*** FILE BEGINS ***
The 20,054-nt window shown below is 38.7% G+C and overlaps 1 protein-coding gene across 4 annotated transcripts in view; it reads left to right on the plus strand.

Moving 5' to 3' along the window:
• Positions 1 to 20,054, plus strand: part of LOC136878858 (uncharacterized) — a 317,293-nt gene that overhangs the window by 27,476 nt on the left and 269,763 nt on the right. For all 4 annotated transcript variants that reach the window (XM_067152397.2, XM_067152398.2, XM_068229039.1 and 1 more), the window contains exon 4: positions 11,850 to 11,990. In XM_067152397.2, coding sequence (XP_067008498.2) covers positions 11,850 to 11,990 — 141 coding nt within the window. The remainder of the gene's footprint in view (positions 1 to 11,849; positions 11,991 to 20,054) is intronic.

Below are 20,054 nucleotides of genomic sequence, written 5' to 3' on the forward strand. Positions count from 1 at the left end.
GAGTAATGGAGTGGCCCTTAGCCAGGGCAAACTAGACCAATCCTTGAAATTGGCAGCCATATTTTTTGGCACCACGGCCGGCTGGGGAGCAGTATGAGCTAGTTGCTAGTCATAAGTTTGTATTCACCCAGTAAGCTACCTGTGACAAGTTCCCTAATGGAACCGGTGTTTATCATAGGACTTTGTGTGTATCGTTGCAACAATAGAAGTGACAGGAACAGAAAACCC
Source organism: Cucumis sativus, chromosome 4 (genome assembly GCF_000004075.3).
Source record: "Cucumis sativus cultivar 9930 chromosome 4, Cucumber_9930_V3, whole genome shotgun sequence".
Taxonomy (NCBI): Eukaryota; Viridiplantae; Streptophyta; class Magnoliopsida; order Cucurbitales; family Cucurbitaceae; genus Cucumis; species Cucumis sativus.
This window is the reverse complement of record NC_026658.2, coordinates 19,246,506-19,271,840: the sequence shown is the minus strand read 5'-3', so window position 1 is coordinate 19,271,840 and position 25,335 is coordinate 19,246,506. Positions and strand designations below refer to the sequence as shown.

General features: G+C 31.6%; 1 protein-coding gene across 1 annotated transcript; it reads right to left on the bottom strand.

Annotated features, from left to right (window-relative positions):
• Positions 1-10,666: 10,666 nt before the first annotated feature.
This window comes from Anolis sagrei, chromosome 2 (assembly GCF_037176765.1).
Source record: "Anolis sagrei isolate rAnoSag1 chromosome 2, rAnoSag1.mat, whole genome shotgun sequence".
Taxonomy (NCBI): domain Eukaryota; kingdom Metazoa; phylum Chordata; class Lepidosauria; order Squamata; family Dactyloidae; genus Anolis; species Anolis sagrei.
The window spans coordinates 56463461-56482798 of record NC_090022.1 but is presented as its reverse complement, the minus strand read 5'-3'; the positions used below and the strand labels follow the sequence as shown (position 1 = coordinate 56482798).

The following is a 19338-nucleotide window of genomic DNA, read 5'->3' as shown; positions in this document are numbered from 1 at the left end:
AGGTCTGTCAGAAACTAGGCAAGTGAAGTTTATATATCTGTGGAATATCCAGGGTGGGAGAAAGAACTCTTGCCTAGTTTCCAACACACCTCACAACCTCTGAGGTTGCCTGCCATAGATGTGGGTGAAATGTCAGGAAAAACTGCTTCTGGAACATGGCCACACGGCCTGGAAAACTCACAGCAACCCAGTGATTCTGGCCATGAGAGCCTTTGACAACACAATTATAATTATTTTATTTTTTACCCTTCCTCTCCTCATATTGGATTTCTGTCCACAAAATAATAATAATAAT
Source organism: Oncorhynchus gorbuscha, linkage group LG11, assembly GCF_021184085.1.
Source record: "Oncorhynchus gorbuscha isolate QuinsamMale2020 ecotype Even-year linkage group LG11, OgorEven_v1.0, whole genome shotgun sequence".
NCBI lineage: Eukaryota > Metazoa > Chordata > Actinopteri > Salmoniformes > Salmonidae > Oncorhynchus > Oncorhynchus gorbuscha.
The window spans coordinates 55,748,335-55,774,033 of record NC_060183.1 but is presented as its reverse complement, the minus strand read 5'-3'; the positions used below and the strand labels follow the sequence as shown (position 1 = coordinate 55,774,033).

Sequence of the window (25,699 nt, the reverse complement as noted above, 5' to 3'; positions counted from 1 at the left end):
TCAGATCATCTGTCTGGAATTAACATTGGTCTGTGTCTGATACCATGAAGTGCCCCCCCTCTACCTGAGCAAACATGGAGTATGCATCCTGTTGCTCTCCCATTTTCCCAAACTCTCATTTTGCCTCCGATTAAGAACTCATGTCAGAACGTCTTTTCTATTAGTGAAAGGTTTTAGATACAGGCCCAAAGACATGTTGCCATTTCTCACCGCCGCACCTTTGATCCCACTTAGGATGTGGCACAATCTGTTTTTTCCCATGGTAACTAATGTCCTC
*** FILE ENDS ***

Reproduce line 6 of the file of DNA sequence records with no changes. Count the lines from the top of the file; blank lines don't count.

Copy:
Source organism: Cucumis sativus, chromosome 4 (genome assembly GCF_000004075.3).